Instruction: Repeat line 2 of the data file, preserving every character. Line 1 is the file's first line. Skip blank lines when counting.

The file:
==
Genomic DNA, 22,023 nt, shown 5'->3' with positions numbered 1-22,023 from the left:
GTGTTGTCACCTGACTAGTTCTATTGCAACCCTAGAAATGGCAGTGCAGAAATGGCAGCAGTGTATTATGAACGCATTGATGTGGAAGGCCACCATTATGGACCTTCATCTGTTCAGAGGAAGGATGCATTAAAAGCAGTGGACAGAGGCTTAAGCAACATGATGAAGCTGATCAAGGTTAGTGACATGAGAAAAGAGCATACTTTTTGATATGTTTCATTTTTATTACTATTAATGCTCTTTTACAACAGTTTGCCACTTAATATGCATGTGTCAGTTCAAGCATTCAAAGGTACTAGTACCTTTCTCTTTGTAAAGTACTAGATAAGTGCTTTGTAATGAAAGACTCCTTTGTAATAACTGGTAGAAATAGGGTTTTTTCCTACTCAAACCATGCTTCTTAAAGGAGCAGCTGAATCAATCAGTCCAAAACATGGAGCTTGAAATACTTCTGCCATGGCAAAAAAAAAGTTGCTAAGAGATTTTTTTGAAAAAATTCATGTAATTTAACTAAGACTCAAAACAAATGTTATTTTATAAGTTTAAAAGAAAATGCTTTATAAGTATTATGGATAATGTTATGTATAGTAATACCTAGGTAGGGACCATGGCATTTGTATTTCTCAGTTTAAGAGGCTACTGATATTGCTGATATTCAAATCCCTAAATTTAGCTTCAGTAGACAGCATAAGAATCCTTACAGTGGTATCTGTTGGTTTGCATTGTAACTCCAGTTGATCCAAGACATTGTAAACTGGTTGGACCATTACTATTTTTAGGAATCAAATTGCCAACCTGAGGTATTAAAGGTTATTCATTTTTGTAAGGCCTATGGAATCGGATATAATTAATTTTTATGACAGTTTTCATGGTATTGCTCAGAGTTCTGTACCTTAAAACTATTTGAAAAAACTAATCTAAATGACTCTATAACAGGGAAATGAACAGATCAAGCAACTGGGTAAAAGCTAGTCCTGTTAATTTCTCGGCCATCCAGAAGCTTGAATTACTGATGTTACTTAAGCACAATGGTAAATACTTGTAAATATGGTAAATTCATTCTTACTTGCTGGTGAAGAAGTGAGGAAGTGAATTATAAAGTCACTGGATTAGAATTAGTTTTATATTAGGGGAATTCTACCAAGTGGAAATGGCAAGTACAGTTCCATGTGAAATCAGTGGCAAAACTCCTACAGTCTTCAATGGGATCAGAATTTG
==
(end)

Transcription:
GTGTTGTCACCTGACTAGTTCTATTGCAACCCTAGAAATGGCAGTGCAGAAATGGCAGCAGTGTATTATGAACGCATTGATGTGGAAGGCCACCATTATGGACCTTCATCTGTTCAGAGGAAGGATGCATTAAAAGCAGTGGACAGAGGCTTAAGCAACATGATGAAGCTGATCAAGGTTAGTGACATGAGAAAAGAGCATACTTTTTGATATGTTTCATTTTTATTACTATTAATGCTCTTTTACAACAGTTTGCCACTTAATATGCATGTGTCAGTTCAAGCATTCAAAGGTACTAGTACCTTTCTCTTTGTAAAGTACTAGATAAGTGCTTTGTAATGAAAGACTCCTTTGTAATAACTGGTAGAAATAGGGTTTTTTCCTACTCAAACCATGCTTCTTAAAGGAGCAGCTGAATCAATCAGTCCAAAACATGGAGCTTGAAATACTTCTGCCATGGCAAAAAAAAAGTTGCTAAGAGATTTTTTTGAAAAAATTCATGTAATTTAACTAAGACTCAAAACAAATGTTATTTTATAAGTTTAAAAGAAAATGCTTTATAAGTATTATGGATAATGTTATGTATAGTAATACCTAGGTAGGGACCATGGCATTTGTATTTCTCAGTTTAAGAGGCTACTGATATTGCTGATATTCAAATCCCTAAATTTAGCTTCAGTAGACAGCATAAGAATCCTTACAGTGGTATCTGTTGGTTTGCATTGTAACTCCAGTTGATCCAAGACATTGTAAACTGGTTGGACCATTACTATTTTTAGGAATCAAATTGCCAACCTGAGGTATTAAAGGTTATTCATTTTTGTAAGGCCTATGGAATCGGATATAATTAATTTTTATGACAGTTTTCATGGTATTGCTCAGAGTTCTGTACCTTAAAACTATTTGAAAAAACTAATCTAAATGACTCTATAACAGGGAAATGAACAGATCAAGCAACTGGGTAAAAGCTAGTCCTGTTAATTTCTCGGCCATCCAGAAGCTTGAATTACTGATGTTACTTAAGCACAATGGTAAATACTTGTAAATATGGTAAATTCATTCTTACTTGCTGGTGAAGAAGTGAGGAAGTGAATTATAAAGTCACTGGATTAGAATTAGTTTTATATTAGGGGAATTCTACCAAGTGGAAATGGCAAGTACAGTTCCATGTGAAATCAGTGGCAAAACTCCTACAGTCTTCAATGGGATCAGAATTTG